Alternative Investments: Insurance Company CIOs Between a Rock and a Hard Place

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On the one side, chronically low yields. On the other, a regulatory bar on alternative investments.

Natixis Investment Managers commissioned a survey of 200 Chief Investment Officers (CIOs) at insurers in Asia, Europe, and North America. Nearly 75% said that it was essential to include alternative investments in their portfolios.

Their view emerged from current trends that make it very difficult for CIOs to earn alpha.

Insurers and alternative investments: The pressure from persistent low rates of interest

Low-interest rates after the 2008 crisis have crushed bond yields, a bread-and-butter source of income for insurers. Further, the trend also pushed up their liabilities and exacerbated duration mismatches. Therefore, many insurers are struggling to meet their commitments to policy-holders and honor their investment guarantees.

It’s bad enough that 73% of CIOs rank low-interest rates a key portfolio worry. Unsurprisingly, 75% said they struggled to balance the objectives of generating alpha and containing risk.

Moreover, the high degree of correlation in traditional assets makes their task even more unenviable.

Insurers look for relief in alternative investments

As a result, insurers have been increasingly looking to invest in alternatives to diversify portfolio risk as well as improve alpha. Therefore, expectations from alternatives are:

  • Diversify portfolios and lower correlations (62%).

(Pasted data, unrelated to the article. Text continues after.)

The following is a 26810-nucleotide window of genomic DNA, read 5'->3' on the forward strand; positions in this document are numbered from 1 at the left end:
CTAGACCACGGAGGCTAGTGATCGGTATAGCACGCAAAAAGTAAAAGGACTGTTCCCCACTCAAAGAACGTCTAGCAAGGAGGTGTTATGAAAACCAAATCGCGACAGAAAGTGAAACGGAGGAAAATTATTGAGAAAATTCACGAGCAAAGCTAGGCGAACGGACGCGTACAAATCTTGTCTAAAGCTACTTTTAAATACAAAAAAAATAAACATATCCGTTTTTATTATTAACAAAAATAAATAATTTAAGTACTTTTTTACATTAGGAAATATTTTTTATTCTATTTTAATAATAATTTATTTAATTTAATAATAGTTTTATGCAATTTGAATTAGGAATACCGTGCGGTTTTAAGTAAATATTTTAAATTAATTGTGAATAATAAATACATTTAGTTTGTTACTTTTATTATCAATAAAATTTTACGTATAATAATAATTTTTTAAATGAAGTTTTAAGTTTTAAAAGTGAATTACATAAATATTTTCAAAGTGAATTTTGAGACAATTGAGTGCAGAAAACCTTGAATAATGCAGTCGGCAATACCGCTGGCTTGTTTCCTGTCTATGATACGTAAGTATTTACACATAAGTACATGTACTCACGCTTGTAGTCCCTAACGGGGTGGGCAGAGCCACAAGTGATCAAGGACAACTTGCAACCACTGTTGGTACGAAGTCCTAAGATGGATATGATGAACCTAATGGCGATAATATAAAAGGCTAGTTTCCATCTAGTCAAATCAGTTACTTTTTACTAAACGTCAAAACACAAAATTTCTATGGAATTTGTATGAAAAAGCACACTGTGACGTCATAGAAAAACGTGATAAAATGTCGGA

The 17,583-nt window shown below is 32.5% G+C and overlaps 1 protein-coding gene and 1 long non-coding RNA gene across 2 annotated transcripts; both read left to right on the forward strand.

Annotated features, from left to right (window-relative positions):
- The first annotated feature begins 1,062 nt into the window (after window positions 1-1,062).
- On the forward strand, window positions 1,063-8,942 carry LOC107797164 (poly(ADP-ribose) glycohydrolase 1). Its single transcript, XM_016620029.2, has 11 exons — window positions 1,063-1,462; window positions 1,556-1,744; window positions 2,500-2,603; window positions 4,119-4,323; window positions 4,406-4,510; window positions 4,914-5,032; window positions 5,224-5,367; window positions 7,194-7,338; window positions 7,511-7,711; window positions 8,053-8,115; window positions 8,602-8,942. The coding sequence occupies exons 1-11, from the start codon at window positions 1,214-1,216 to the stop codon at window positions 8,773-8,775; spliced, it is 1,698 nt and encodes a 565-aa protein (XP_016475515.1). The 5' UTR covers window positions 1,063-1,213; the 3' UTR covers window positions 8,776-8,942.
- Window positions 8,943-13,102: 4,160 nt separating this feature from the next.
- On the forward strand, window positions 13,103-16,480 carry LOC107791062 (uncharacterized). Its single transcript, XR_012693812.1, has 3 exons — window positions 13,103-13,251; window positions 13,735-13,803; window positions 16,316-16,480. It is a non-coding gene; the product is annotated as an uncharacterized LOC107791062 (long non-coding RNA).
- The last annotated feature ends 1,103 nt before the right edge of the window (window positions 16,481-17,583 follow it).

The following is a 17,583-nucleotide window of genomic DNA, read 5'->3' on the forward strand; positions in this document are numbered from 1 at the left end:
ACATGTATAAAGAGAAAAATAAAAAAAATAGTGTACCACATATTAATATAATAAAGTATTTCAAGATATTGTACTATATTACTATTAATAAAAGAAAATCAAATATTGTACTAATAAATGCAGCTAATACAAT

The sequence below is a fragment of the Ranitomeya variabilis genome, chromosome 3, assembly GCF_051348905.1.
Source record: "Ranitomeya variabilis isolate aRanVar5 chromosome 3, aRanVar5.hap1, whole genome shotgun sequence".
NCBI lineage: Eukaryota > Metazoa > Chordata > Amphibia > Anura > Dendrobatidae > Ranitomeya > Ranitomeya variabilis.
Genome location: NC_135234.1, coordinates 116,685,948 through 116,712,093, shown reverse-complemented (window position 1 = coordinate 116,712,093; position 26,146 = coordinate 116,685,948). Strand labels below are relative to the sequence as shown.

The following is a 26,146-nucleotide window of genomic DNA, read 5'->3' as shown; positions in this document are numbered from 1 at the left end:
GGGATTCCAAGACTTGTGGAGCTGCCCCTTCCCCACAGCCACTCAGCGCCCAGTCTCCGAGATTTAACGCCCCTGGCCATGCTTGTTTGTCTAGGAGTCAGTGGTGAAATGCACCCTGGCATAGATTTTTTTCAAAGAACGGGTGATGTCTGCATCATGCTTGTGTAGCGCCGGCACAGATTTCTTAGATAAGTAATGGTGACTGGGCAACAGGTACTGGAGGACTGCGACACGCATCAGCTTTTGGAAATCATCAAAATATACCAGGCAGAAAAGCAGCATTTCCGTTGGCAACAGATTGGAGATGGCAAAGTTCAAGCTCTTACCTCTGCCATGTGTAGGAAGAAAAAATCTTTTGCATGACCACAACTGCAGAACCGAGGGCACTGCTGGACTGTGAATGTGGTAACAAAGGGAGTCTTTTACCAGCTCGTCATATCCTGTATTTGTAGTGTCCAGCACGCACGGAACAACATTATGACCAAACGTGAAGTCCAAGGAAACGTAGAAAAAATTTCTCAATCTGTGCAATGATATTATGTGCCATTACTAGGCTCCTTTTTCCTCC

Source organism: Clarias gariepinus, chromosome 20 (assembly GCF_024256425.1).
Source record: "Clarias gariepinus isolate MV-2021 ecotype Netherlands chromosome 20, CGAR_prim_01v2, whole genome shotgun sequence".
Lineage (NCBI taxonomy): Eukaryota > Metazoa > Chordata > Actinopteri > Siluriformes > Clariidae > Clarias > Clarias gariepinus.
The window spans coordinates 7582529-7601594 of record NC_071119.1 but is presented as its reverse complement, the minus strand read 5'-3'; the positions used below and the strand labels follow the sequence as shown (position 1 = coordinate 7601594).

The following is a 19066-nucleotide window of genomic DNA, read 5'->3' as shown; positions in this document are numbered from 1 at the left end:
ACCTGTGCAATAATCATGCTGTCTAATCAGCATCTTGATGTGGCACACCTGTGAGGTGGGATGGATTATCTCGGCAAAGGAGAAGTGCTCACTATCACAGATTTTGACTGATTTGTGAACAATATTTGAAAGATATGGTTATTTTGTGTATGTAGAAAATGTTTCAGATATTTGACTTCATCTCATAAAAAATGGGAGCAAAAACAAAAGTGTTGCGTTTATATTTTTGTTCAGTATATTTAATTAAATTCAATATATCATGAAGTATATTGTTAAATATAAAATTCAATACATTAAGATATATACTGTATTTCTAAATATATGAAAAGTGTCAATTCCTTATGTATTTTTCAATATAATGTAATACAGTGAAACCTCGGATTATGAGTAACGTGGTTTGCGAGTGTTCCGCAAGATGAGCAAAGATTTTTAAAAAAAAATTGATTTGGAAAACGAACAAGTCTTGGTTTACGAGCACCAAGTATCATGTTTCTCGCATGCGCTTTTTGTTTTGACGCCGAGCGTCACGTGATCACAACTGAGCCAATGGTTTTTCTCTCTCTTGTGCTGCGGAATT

• Replace fixed-income assets in their portfolios (53%)
  • Help provide alpha (51%)
  • Risk and volatility mitigation (40%)

A difficult tradeoff

Unfortunately, alternatives are easier said than done for insurance CIOs. This is especially true for alpha. “Raising the stakes are the numerous market and regulatory factors that must be balanced in the pursuit of this critical goal. Three-quarters say they find it increasingly difficult to balance the need to generate alpha, protect assets, and monitor the cost of capital. It is this final tradeoff that may be inhibiting insurers’ efforts to implement the strategies they see as instrumental to meeting these critical investment objectives, “ says the report.

Regulatory barriers

A commonly expressed view is that regulatory norms put in place after the financial crisis orientate portfolios towards low-yielding fixed-income assets. Further, capital and valuation requirements crimp diversification in insurance portfolios.

For instance, in the US, 75% of CIOs say it is hard to produce alpha while adhering to regulations.  And this is a significant finding:

“Nearly all insurers (89%) say regulations are de facto stopping them from investing in higher-risk assets. In both Germany and France, some 97% of insurance companies complain that regulation deters them from investing in the alpha-producing assets they need to meet liabilities.”

Juggling conflicting priorities

However, CIOs may not have the expertise to invest in alternatives, derive additional alpha, and yet operate within regulatory confines.

There is thus a new trend emerging: Outsource to external fund managers.

“Insurers with a flexible mindset are taking advantage of this external expertise, rethinking the shape of their portfolios and harnessing strategies that respond to their particular needs and constraints,” observes the report.

Insurers that outsourced to alternatives were as follows:

  • Private equity – 58%
  • Private debt – 40%
  • Real estate/REITs – 39%
  • Hedge fund strategies – 35%

[Related Story: Private equity is the top gainer for the Iowa Public Employees’ Retirement System (IPERS)         ]

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